It has been almost six weeks since Flight Centre Travel Group Ltd. (ASX: FLT) reported a downgrade in its 2015 underlying profit before tax to between $355 million and $365 million. This was its second downgrade in a little over six months, and the market punished the stock accordingly, pushing it down by more than 20%.
Whilst the downgrade represented a 7.5% fall in underlying profit, the stock is still trading down 15% from its pre-downgrade price. This represents an excellent opportunity to buy a quality stock before the market realises it has treated it too harshly.
Flight Centre is one of the world’s largest travel agents, and has been the industry leader in the Australian market for many years. In fact, 60% of its earnings are from the Australian market, which in turn generates almost 80% of its profits.
For many years analysts have predicted that digital disruption would cripple Flight Centre. More recently they have raised concerns that the company is losing market share to locally listed players Webjet Limited (ASX: WEB) and Corporate Travel Management Ltd (ASX: CTD), and U.S. travel giants Expedia and Priceline.
Flight Centre is a strong brand with a long history of growing revenues and expanding, while dealing with constant change in the travel industry. Its resilience is underpinned by its strong cash flow and balance sheet, with roughly $500 million in cash available. It is forecast to deliver a full year, fully franked dividend of $1.55 per share, which represents a 4.3% yield – not too shabby when you look at current bank interest rates.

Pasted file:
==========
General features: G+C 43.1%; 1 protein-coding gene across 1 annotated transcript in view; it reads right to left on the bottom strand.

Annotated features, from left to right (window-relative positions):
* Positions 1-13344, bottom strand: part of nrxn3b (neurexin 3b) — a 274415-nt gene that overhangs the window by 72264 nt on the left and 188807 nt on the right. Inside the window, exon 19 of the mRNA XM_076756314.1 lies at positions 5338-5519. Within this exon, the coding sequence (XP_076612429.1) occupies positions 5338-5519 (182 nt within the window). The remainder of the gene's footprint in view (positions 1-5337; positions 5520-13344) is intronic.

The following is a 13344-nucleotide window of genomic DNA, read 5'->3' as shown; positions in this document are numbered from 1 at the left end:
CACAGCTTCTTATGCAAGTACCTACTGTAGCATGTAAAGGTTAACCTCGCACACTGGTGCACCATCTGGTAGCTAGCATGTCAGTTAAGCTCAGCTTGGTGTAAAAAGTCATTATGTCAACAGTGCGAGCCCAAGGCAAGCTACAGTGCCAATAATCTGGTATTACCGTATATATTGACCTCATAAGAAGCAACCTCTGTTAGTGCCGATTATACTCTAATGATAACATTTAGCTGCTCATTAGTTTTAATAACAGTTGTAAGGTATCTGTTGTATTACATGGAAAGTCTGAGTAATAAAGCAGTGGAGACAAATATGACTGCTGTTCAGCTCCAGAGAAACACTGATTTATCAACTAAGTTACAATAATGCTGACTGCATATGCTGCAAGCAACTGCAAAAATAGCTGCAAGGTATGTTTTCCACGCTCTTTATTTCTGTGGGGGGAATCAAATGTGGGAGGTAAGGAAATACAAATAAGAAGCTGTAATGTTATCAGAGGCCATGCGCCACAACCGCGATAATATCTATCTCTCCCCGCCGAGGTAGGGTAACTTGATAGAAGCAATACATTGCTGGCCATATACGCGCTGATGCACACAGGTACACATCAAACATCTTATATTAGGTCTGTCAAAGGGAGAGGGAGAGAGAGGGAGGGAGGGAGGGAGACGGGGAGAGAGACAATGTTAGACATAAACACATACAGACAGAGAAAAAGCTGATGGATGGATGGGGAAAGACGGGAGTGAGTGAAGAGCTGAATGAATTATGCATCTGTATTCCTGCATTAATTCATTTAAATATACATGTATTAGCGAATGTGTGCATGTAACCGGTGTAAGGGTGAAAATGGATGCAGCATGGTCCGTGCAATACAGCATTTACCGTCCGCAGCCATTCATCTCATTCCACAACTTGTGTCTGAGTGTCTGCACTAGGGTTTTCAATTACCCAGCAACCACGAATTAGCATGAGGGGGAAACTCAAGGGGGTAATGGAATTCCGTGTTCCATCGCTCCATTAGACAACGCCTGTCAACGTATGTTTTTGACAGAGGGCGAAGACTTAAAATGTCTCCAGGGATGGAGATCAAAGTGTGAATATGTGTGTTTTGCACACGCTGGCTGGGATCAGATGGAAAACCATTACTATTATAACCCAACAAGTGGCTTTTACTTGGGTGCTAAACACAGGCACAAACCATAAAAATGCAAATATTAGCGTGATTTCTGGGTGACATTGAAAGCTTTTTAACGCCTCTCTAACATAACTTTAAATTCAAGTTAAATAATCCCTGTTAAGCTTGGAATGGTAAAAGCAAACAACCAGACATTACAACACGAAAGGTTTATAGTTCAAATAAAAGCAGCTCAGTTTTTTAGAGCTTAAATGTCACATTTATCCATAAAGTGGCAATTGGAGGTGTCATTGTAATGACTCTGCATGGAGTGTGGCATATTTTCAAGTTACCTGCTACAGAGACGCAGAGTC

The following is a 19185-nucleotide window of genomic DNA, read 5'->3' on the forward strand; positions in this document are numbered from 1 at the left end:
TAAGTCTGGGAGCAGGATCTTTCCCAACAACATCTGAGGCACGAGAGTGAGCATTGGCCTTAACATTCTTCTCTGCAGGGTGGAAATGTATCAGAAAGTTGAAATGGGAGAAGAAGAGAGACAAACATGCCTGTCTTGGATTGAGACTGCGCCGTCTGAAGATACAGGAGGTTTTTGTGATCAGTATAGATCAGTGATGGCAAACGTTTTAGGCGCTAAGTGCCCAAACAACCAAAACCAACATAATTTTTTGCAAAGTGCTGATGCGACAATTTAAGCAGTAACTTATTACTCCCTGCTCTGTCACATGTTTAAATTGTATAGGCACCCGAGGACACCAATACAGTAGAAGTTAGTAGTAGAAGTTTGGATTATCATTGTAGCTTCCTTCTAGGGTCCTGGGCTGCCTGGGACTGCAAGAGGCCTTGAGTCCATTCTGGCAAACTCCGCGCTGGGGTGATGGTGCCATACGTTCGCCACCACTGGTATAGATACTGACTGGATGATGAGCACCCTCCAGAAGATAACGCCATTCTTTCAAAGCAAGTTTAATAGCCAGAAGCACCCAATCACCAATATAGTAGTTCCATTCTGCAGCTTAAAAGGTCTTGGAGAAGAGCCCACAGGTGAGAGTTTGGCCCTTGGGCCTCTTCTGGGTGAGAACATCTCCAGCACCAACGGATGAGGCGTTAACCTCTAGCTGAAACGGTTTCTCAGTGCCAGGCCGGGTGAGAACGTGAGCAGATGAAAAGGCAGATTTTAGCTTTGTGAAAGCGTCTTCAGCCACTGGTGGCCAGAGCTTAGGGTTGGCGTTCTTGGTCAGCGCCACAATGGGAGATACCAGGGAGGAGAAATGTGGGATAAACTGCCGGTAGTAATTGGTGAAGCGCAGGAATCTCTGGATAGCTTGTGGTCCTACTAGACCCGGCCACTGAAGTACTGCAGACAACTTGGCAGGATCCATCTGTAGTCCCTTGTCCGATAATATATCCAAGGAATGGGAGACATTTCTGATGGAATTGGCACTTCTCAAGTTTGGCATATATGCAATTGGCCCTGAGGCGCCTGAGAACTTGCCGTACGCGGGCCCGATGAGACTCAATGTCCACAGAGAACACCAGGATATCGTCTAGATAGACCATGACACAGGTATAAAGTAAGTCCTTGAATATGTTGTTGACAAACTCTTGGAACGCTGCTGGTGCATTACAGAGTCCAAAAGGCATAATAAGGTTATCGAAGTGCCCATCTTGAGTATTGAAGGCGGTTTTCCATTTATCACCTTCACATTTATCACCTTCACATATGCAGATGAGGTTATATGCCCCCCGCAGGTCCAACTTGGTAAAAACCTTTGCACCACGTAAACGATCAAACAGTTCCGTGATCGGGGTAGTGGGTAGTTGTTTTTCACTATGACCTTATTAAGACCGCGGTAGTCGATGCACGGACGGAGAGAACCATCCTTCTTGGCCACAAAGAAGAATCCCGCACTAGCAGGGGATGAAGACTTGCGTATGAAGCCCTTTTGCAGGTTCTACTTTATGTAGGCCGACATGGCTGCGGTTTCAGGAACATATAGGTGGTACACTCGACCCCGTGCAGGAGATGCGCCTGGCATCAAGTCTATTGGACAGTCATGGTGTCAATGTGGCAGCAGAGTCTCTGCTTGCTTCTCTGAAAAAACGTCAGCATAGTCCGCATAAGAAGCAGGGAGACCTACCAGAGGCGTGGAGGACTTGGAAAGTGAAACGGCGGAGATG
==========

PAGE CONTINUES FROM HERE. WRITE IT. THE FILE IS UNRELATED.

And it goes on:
The company has a history of steadily increasing dividends, and going forward, the franked dividend is forecast to rise to $1.62 per share in 2016, representing a 4.5% yield. This yield compares favourably to that forecast for Webjet and Corporate Travel Management. And don’t forget the company has a growing overseas presence from which it expects to unleash higher earnings and profit in the future.
The consensus target price amongst analysts currently sits at $39.83. At the last close price, this represents over 10% upside if the analysts have it right. The stock is still 25% off its yearly high, so there could be more blue sky to come.
There is no doubt Flight Centre faces short-term headwinds with wage pressure, a slowing domestic market and a continuing decline in the Australian dollar. Still, I believe Flight Centre will be a much larger business in the future. With its healthy dividend yield, it represents a good buy for income investors at current prices, with the added potential of share price growth.
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Motley Fool contributor Brett Bearham has no position in any stocks mentioned. The Motley Fool Australia has no position in any of the stocks mentioned. We Fools may not all hold the same opinions, but we all believe that considering a diverse range of insights makes us better investors. The Motley Fool has a disclosure policy. This article contains general investment advice only (under AFSL 400691). Authorised by Bruce Jackson.
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